What Does the Fed Action Mean for US Housing?


Since the previous major global recession was caused by disruptions in the housing market, it is understandable that many retailers are paying close attention to what is happening there. The effects of the sub-quality crash are still being felt today. The Fed is still in the business of mortgage-backed securities (MBS).

And while it’s the largest, the U.S. isn’t the only housing market facing pressure. China, Australia and New Zealand even have a monetary policy driven by housing conditions. House prices in Europe are a growing concern, although they have not yet reached the level of the ECB.

What’s at stake

Whether or not there is a reason to worry about a bursting bubble in housing is yet another important factor to consider: housing accounts for the bulk of commodity consumption. Housing prices are extremely sensitive to interest rate policy. And housing makes up the bulk of household wealth.

While interest rates are rising, so are mortgage rates. In fact, U.S. mortgage rates are the highest they have been since the subprime crisis. The higher cost of borrowing means that potential homeowners have to take out ever larger loans to finance the same house prices. Ultimately, this would put pressure on people to look for low-cost housing and lower rates for housing. In turn, this could reduce their wealth.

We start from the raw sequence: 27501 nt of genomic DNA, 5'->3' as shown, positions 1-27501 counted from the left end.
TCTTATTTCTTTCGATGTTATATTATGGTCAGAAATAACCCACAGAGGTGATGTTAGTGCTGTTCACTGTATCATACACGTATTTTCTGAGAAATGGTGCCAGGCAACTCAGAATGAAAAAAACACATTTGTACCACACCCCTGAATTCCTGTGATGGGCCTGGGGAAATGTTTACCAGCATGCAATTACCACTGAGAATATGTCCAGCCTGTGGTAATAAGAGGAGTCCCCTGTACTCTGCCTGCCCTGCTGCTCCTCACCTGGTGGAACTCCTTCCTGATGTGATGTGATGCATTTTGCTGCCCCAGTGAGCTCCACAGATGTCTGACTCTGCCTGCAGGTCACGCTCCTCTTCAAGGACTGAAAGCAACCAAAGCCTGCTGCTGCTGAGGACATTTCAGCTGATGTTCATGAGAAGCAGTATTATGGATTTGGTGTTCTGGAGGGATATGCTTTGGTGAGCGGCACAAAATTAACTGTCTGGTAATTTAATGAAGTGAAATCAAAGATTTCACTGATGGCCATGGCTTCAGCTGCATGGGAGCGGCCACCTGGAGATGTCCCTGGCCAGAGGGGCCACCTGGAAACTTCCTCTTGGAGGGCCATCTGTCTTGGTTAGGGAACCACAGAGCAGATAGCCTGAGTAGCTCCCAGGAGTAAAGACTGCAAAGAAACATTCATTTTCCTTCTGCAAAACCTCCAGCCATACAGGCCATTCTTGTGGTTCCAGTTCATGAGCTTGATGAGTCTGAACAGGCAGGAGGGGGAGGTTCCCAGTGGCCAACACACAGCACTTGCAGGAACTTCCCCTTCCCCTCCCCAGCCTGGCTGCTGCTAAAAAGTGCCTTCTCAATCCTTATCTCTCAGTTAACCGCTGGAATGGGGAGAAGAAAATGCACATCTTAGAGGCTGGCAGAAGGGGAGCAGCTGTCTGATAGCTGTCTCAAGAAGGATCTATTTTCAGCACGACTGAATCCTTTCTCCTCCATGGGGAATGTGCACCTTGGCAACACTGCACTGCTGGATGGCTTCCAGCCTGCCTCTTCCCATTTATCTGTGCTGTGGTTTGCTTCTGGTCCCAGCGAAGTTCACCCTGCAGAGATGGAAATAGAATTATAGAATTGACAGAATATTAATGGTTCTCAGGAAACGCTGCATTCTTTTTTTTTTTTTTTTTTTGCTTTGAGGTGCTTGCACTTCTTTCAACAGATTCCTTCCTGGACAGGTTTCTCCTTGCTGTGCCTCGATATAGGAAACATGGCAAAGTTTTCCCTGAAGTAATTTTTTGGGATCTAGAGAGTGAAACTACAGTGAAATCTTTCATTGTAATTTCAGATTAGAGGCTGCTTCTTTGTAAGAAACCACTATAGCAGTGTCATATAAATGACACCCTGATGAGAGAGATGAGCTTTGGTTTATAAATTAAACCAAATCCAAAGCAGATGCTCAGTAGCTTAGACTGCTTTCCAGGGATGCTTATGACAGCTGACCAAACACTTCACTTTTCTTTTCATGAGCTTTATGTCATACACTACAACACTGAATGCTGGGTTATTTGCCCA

There is a growing problem

As the cost of borrowing money has risen in recent months, more homeowners are turning to a riskier option for getting loans: Exchange rate mortgages. ARMs accounted for as much as 17% of new mortgages in April, almost doubling over the previous year. Rising interest rates are not so much a problem for people with fixed loans. But with adjusted rates, a significant increase in rates could make the loan inaccessible.

Domestic equality represents an important source of voluntary spending. But loan refinancing has fallen by 71% over the past year, meanwhile mortgage applications fell 8.3%. And this is the middle of what is usually the busiest season for shoppers.

What to pay attention to

Of course, demand still remains, and despite lower sales numbers, people are still buying. But the market is starting to slow down, which has translated into builders looking to save capital while dealing with record prices of raw materials. That’s bad news for goods. If house prices were to turn around and start falling, there would be less money to continue to support the economy.

New home sales in May are expected to show a 1% drop compared to -16.6% in April. At the same time, Michigan Consumer sentiment is expected to be confirmed at 50.2, the worst recorded.

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